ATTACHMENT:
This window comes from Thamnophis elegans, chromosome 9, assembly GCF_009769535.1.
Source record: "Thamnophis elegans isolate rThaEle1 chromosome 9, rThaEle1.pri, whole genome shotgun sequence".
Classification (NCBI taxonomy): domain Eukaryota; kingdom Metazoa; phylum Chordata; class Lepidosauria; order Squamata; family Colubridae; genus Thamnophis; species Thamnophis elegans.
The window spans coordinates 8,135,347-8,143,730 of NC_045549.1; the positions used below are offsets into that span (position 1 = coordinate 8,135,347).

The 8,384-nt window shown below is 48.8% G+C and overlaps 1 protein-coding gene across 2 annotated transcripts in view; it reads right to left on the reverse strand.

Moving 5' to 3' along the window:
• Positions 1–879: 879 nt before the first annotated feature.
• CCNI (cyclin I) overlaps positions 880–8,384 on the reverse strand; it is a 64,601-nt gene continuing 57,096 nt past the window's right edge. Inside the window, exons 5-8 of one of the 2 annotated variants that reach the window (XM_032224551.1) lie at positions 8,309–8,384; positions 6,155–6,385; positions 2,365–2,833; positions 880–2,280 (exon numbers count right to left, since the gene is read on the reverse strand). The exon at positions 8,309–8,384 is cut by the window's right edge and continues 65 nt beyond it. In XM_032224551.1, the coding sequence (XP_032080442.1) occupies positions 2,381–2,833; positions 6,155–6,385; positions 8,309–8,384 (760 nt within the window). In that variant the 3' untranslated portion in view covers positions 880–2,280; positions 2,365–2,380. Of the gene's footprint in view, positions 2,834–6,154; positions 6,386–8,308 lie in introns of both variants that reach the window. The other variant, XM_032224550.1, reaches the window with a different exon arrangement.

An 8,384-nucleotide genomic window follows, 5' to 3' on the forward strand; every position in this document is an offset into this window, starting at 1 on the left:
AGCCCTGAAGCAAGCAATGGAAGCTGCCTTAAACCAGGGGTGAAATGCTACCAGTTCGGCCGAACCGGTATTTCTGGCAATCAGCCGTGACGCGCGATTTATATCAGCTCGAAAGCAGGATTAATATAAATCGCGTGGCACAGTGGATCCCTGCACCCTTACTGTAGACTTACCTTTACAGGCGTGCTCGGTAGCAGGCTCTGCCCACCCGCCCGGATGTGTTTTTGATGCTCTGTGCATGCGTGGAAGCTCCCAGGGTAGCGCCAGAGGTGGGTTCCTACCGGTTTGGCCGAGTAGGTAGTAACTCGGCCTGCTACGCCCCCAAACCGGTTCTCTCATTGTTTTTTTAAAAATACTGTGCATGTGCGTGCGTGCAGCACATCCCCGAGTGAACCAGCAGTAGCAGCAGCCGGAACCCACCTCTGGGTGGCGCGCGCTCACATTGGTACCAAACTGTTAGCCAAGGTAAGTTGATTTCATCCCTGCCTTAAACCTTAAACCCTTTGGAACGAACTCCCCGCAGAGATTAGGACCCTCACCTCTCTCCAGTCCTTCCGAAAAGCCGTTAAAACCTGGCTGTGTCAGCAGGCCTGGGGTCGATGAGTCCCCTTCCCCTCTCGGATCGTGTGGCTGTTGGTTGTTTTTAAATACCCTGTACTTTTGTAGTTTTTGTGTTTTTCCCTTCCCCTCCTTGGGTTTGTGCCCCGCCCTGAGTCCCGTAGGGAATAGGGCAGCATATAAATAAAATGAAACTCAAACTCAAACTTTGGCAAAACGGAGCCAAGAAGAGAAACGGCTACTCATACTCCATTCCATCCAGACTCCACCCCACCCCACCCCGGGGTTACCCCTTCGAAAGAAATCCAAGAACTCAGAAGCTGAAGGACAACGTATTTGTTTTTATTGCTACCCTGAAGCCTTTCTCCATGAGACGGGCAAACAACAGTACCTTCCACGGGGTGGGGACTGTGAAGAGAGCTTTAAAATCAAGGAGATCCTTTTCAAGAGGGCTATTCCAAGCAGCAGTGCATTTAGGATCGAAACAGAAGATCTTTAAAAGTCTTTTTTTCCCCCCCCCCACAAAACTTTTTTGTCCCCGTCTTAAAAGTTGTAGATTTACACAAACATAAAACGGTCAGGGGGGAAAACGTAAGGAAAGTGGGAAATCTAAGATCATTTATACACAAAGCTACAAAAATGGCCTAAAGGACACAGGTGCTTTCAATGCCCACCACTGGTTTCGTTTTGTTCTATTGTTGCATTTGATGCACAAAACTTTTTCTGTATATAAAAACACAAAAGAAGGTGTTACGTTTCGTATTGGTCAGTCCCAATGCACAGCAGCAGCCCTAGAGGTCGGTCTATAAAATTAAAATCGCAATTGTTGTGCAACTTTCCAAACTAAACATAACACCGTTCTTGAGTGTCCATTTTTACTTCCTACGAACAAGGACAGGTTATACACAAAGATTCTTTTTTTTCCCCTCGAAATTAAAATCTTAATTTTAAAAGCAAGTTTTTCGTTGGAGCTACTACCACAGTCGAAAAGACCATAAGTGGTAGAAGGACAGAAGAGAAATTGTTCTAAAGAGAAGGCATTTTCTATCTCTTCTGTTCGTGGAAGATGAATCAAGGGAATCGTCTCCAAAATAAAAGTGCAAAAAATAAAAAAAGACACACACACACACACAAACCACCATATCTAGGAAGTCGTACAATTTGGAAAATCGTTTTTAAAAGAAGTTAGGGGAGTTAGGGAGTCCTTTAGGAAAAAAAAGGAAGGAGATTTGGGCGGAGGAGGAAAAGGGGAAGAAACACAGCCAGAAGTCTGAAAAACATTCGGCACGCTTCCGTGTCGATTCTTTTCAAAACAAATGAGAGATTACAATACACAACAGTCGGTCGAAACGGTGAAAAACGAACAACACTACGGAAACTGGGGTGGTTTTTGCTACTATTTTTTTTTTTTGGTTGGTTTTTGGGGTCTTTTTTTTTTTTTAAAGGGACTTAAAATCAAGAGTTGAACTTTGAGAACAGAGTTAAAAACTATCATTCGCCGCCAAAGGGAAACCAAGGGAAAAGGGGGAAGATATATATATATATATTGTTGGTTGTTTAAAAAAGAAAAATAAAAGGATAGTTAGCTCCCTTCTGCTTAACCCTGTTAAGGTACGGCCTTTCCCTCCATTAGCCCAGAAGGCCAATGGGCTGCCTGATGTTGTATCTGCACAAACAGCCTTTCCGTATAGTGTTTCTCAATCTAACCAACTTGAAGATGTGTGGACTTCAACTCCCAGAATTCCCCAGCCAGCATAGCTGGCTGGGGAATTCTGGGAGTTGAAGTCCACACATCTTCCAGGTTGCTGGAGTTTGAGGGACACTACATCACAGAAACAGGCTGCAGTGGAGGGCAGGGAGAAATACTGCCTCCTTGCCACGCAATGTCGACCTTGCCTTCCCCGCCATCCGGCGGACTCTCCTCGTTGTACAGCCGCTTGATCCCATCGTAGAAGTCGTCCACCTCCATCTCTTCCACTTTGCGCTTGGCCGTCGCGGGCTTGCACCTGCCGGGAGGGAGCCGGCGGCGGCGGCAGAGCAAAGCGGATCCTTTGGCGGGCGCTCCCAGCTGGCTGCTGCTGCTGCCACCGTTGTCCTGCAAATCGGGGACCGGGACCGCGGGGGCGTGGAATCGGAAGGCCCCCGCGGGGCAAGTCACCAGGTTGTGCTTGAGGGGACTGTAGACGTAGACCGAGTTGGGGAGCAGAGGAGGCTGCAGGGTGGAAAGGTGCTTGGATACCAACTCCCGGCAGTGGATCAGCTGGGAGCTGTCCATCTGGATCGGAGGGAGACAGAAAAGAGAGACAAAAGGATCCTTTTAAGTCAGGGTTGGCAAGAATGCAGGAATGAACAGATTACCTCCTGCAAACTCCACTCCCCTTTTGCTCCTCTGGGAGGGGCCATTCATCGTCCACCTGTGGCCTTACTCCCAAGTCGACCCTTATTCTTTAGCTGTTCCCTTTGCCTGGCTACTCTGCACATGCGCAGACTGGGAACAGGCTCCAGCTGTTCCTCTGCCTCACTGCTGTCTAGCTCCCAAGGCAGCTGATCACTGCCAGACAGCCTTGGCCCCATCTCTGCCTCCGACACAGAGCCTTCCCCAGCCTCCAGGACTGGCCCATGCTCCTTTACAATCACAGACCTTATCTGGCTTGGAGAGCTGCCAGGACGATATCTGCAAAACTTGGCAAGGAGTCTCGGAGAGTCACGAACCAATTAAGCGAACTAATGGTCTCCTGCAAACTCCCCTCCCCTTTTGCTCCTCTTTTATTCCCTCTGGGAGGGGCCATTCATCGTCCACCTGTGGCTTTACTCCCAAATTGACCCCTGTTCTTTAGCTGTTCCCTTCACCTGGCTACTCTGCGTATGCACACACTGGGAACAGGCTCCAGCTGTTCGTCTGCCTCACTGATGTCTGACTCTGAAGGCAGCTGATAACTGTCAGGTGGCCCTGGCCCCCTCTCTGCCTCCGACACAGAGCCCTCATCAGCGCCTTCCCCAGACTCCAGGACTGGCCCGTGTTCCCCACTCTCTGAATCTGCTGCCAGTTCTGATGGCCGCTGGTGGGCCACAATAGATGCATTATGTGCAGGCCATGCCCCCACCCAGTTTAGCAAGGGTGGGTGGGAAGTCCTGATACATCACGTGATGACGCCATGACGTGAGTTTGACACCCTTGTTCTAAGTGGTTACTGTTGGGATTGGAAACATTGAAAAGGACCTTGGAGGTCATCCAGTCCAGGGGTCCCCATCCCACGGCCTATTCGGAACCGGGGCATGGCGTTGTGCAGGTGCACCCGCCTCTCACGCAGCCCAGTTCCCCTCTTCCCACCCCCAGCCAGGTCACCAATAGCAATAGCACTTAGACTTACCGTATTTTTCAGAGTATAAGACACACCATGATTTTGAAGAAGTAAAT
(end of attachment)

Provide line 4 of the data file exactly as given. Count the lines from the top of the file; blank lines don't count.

The window spans coordinates 8,135,347-8,143,730 of NC_045549.1; the positions used below are offsets into that span (position 1 = coordinate 8,135,347).